Students learn about the habits and characteristics of birds through reading, playing "memory," and making a bird feeder to attract specimens for observation.
- Grades: PreK–K
- Unit Plan:
Children learn about the habits and traits of birds.
- Understand that birds come from eggs.
- Identify characteristics of birds. (e.g. have feathers, come from eggs, use their beaks to eat)
- Multiple copies of bird tracks, such as a duck and sparrow
- Bird collage/chart from Lesson One
- K-W-L Chart from Lesson One
- 3 gummy worms for each child
- Paper plates
- Yellow construction paper
- Index cards
- 12 pictures of birds (2 matching pairs of 6 different birds)
- A variety of feathers
Set Up and Prepare
- Tape a variety of bird tracks on the wall. Find them on the Internet or in the book Animal Tracks by Arthur Dorros.
- Group your students for rotation through four independent centers. Set up the centers as follows:
Bird Memory Game: Glue the bird pictures onto index cards. Students will play a bird memory game.
Eat Like a Bird: Set out gummy worms and construction paper beaks. To make the beaks, fold a piece of yellow construction paper three times and then cut a triangle from the folded side alone. It will open up in a diamond shape. Staple each side and draw lines so it resembles a beak. Remind students how birds use their beaks to eat, and that they will practice this by holding the beaks with their hands and feeding themselves like a mother bird feeds her young. (Provide new plates with gummy worms for each child each time students rotate through this center.)
Draw and Glue Feathers on the Bird: Set out the Bird collage/chart from Lesson One, paper, crayons, glue, and feathers. Students will use the Bird collage/chart for ideas on how to draw and decorate their birds.
Bird Read-a-Thon: Provide non-fiction and fiction about birds. Students will read a few of these in this center.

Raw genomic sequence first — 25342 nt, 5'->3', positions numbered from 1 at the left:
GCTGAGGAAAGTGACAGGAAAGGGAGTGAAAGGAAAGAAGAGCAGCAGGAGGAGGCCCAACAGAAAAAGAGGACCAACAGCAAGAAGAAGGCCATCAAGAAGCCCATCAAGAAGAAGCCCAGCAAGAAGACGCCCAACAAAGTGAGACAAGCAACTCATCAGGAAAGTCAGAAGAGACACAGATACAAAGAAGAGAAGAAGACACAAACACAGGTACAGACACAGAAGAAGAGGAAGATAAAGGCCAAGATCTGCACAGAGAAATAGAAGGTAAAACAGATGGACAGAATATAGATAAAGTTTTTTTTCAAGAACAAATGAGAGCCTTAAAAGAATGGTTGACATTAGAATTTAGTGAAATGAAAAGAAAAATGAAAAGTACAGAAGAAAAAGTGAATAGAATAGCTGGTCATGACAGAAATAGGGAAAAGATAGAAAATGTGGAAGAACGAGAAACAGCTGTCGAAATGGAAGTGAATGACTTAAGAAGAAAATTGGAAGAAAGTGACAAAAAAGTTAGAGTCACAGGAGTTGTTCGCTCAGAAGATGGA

Step 1: Before the children arrive, tape 15 tracks across the wall.
Step 2: Gather the children together to review the bird song from Lesson One. As you sing the song, display the bird collage/chart and encourage students to name the birds displayed. Name ones they do not know. Explain that all animals have body coverings to help them survive. Ask: What do birds have covering their bodies? (feathers) Tell the children that animals use different parts of their bodies to get food. Ask: What parts of their body do birds use to eat? (beaks, claws) Ask: Do birds come from eggs or their mother's bodies? (eggs)
Step 3: Explain that they will be going to different centers to explore magnificent birds. Explain the tasks for each of the four centers.
Step 1: Rotate students through the centers in their groups for about 10-15 minutes each.
Step 2: Gather children together to share what they learned. Add to the K-W-L Chart. Use a different color marker when writing student responses to indicate a new entry.
Supporting All Learners
When creating groups, combine high achievers with low or medium achievers.
Make bird feeders using an empty toilet paper roll. Spread peanut butter on the sides and roll it in birdseed. Hang with yarn in a place where the children can observe the birds and record their findings.
Ask the children to bring in a book or toy from home about birds to share.
Complete bird drawing with body covering.
- Did the children work well in their groups?
- Were the children engaged and on task the entire time?
- How might I do this lesson differently next time?
Observe how children interact in their groups. Note what children add to the K-W-L Chart.